Causes of ovar­ian can­cer

Prevention (Australia) - - Special Report: Ovarian Cancer -

Though it barely reg­is­ters as a blip on the health radar of most women, world­wide, ovar­ian can­cer is the sec­ond most com­mon gy­nae­co­log­i­cal can­cer. In Aus­tralia, four women are di­ag­nosed with ovar­ian can­cer ev­ery day on av­er­age. This so-called ‘silent’ dis­ease oc­curs due to ab­nor­mal cell growth in one or both ovaries. These small al­mond-shaped or­gans on ei­ther side of your pelvis are at­tached to the fal­lop­ian tubes and pro­duce eggs and the hor­mones oe­stro­gen and pro­ges­terone, which reg­u­late your men­strual cy­cle.

“The most com­mon type of ovar­ian can­cer grows from the cells on the out­side of the ovary (and so it’s name ep­ithe­lial, re­fer­ring to the cells in the sur­face layer). The less com­mon types arise from the cells which pro­duce eggs or from tis­sues on the in­side of the ovary, ” ex­plains Pro­fes­sor Sanchia Aranda from Can­cer Coun­cil Aus­tralia.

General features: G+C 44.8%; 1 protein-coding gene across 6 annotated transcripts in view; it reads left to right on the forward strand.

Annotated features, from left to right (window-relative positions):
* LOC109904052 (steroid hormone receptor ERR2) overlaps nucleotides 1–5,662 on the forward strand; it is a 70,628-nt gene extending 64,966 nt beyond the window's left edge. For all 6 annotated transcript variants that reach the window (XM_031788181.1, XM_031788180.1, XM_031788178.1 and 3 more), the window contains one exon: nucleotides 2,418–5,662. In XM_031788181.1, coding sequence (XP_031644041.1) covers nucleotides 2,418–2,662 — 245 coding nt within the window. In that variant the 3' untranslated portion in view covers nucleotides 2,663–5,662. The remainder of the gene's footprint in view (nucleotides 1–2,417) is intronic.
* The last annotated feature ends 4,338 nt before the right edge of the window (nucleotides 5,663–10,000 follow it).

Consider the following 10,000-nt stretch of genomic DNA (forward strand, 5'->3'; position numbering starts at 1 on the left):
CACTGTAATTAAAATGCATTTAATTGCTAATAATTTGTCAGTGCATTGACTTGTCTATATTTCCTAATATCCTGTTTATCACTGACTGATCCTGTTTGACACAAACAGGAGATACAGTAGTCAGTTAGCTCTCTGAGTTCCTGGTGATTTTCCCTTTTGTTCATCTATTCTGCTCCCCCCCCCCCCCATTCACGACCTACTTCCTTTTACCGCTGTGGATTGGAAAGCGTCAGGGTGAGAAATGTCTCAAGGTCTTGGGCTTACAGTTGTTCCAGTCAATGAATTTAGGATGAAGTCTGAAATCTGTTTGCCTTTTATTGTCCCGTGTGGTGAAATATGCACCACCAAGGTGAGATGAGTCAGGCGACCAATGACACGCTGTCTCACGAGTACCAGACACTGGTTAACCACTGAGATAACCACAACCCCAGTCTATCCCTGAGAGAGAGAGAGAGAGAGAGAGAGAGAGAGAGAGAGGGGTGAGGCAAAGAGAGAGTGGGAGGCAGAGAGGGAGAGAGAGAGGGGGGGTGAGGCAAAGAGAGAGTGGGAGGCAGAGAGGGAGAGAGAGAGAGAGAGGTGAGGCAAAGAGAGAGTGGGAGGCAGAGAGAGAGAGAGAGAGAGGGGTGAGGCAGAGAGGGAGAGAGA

When tu­mours grow, the symp­toms that usu­ally emerge are of­ten seen as gas­troin­testi­nal is­sues be­cause the tu­mour is press­ing on those or­gans. So for women who ex­pe­ri­ence things like bloat­ing or an urge to pee fre­quently when they are pre­men­strual or menopausal, it can be dif­fi­cult to dif­fer­en­ti­ate be­tween such dis­com­fort and what may be early warn­ing signs. Even doc­tors may be slow to recog­nise the signs be­cause they are so non­de­script. Ac­cord­ing to re­search by Ovar­ian Can­cer Aus­tralia, 49 per cent of women with ovar­ian can­cer see their GP to dis­cuss symp­toms at least twice be­fore be­ing re­ferred for fur­ther tests, while 21 per cent see their doc­tor for

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